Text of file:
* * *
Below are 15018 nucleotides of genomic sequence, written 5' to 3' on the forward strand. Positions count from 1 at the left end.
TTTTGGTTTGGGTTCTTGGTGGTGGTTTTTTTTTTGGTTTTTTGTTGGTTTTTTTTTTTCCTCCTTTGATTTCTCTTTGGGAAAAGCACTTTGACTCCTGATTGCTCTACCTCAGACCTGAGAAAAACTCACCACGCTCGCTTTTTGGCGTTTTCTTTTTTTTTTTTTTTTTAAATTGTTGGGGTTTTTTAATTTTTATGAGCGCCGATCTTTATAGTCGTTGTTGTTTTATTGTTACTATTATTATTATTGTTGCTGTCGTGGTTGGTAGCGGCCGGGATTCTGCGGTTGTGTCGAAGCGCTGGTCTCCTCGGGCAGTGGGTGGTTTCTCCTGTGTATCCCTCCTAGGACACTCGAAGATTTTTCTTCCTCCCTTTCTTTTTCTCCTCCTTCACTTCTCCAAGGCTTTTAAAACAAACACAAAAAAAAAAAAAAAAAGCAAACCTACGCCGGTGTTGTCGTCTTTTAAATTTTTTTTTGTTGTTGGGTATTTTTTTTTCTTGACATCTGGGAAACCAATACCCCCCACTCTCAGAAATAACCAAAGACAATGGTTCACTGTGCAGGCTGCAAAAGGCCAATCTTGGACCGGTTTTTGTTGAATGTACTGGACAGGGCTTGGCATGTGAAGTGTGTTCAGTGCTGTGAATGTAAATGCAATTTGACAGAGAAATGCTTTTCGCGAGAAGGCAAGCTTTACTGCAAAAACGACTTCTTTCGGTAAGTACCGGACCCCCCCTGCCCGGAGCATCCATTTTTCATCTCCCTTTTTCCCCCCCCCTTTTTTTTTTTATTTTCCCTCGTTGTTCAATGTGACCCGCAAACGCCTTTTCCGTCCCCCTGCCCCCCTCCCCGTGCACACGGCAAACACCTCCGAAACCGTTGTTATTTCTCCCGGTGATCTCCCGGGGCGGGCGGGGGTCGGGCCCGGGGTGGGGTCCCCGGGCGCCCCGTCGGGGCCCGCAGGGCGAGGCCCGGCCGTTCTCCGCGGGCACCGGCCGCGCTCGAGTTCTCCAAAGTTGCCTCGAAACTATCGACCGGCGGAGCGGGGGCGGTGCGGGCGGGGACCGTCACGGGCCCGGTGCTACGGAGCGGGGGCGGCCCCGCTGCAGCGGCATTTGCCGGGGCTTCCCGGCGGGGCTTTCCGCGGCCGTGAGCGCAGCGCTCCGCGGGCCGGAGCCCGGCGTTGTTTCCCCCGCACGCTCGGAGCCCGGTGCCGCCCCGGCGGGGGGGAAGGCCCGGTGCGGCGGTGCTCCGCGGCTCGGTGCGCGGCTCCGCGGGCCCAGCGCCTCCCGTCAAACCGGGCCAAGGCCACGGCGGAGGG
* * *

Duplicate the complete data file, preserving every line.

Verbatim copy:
Below are 15018 nucleotides of genomic sequence, written 5' to 3' on the forward strand. Positions count from 1 at the left end.
TTTTGGTTTGGGTTCTTGGTGGTGGTTTTTTTTTTGGTTTTTTGTTGGTTTTTTTTTTTCCTCCTTTGATTTCTCTTTGGGAAAAGCACTTTGACTCCTGATTGCTCTACCTCAGACCTGAGAAAAACTCACCACGCTCGCTTTTTGGCGTTTTCTTTTTTTTTTTTTTTTTAAATTGTTGGGGTTTTTTAATTTTTATGAGCGCCGATCTTTATAGTCGTTGTTGTTTTATTGTTACTATTATTATTATTGTTGCTGTCGTGGTTGGTAGCGGCCGGGATTCTGCGGTTGTGTCGAAGCGCTGGTCTCCTCGGGCAGTGGGTGGTTTCTCCTGTGTATCCCTCCTAGGACACTCGAAGATTTTTCTTCCTCCCTTTCTTTTTCTCCTCCTTCACTTCTCCAAGGCTTTTAAAACAAACACAAAAAAAAAAAAAAAAAGCAAACCTACGCCGGTGTTGTCGTCTTTTAAATTTTTTTTTGTTGTTGGGTATTTTTTTTTCTTGACATCTGGGAAACCAATACCCCCCACTCTCAGAAATAACCAAAGACAATGGTTCACTGTGCAGGCTGCAAAAGGCCAATCTTGGACCGGTTTTTGTTGAATGTACTGGACAGGGCTTGGCATGTGAAGTGTGTTCAGTGCTGTGAATGTAAATGCAATTTGACAGAGAAATGCTTTTCGCGAGAAGGCAAGCTTTACTGCAAAAACGACTTCTTTCGGTAAGTACCGGACCCCCCCTGCCCGGAGCATCCATTTTTCATCTCCCTTTTTCCCCCCCCCTTTTTTTTTTTATTTTCCCTCGTTGTTCAATGTGACCCGCAAACGCCTTTTCCGTCCCCCTGCCCCCCTCCCCGTGCACACGGCAAACACCTCCGAAACCGTTGTTATTTCTCCCGGTGATCTCCCGGGGCGGGCGGGGGTCGGGCCCGGGGTGGGGTCCCCGGGCGCCCCGTCGGGGCCCGCAGGGCGAGGCCCGGCCGTTCTCCGCGGGCACCGGCCGCGCTCGAGTTCTCCAAAGTTGCCTCGAAACTATCGACCGGCGGAGCGGGGGCGGTGCGGGCGGGGACCGTCACGGGCCCGGTGCTACGGAGCGGGGGCGGCCCCGCTGCAGCGGCATTTGCCGGGGCTTCCCGGCGGGGCTTTCCGCGGCCGTGAGCGCAGCGCTCCGCGGGCCGGAGCCCGGCGTTGTTTCCCCCGCACGCTCGGAGCCCGGTGCCGCCCCGGCGGGGGGGAAGGCCCGGTGCGGCGGTGCTCCGCGGCTCGGTGCGCGGCTCCGCGGGCCCAGCGCCTCCCGTCAAACCGGGCCAAGGCCACGGCGGAGGG